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6 Ways to Get Better Mental Health Care from your HMO

Let's face it: HMOs put hurdles in place that make it harder for you to get the mental health care that you need. By design, these systems have fewer mental health professionals on staff, which creates delays and backlogs. At the same time, they are accountable to provide medically necessary care and are rated by third-party companies that check to see if they are doing so.

What can you do to improve your probability of success?

  1. Make it clear that you are either in acute distress or have impairment in your functioning and that you need help now. You HMO is obliged to treat distress/functional impairment when it is medically necessary, meaning that it is viewed as being clinically significant. HMOs often have you complete self-report assessments for depression (PHQ-9) and anxiety (GAD-7). These scales ask you to rate yourself in terms of the number of days you have a symptom over the past 2-weeks. Did you know that a formal diagnosis of depression means that you should be feeling depressed or a lack of interest or pleasure most of the day for the past two weeks? If you are feeling depressed, be clear about your symptoms and their duration. Similarly, if you are feeling anxious, for it to be clinically significant, it should be happening almost every day. In other words, don't hold back. Make sure that your misery and distress are visible and that these are a significant cause of concern.

  2. Be ready to explain how your functioning has been impaired. Maybe you are underperforming at work or school. Be ready to give examples. Impairment can also be seen in a person's social life. Maybe you've stopped eating out or going to movies. Maybe you aren't responding to texts from your friends. Maybe you've become disengaged with your family members, and they are complaining about it. Impairment can also occur in your free time. Maybe you have stopped going to the gym or stopped mountain biking. Maybe you are unable to game like you usually do.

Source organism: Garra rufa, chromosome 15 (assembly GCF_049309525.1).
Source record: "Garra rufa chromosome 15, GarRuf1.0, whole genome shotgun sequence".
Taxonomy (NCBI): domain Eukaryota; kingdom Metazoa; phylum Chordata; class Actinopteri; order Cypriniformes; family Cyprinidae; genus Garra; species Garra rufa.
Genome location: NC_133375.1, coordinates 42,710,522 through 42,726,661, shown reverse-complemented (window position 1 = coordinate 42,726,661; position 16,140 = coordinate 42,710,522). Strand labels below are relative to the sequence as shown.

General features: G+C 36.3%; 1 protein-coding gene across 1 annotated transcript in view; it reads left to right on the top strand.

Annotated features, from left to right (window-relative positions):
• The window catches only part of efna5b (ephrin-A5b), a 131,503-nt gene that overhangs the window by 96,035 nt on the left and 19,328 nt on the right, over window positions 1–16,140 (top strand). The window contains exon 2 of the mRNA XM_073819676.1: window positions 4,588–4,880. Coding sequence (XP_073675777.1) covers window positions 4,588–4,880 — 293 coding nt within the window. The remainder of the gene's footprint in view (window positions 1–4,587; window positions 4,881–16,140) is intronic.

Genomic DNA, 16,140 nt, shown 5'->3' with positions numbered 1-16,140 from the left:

3. Ask for what you need. If you want therapy, ask for it. If you think that your mental health medications require the care of a psychiatrist, and not your primary care person, ask for it. If you want to switch therapists, or want more therapy sessions, ask for it.

  4. Be ready to complain. Your HMO might have you speak to a low-level clinician first. That clinician may not offer you what you need. If you don't get the help you want, speak up. Tell that person what you want. If they are unable to help you, then use the secure message platform of your HMO and send a message to your primary care person and complain to them. Find the page of the complaints person at your HMO and send them a message. All HMOs have this feature. You can also complain to the state:

  5. It's okay to do a reset and try again. If you find that the first person you spoke to was unable to provide you the care you need, then start the process off again. Sometimes, the second or third clinician you talk to will be more helpful. There is a wide range of experience in an HMO so you might be unlucky the first time you reach out and get assigned to a novice.

  6. Be ready to decline services that are not what you need. You might be offered the opportunity to join a group class or be pointed toward apps that are available for free. Decline these services if you don't want them. Ask the person why they are not offering you the service you wanted, like therapy or a psychiatrist. They are obliged to explain their decision-making process. Let's be clear: they are denying you 1:1 care because they think that your not functionally impaired or are not in acute distress. You will need to be clear that you reached out due to one of those two problems.

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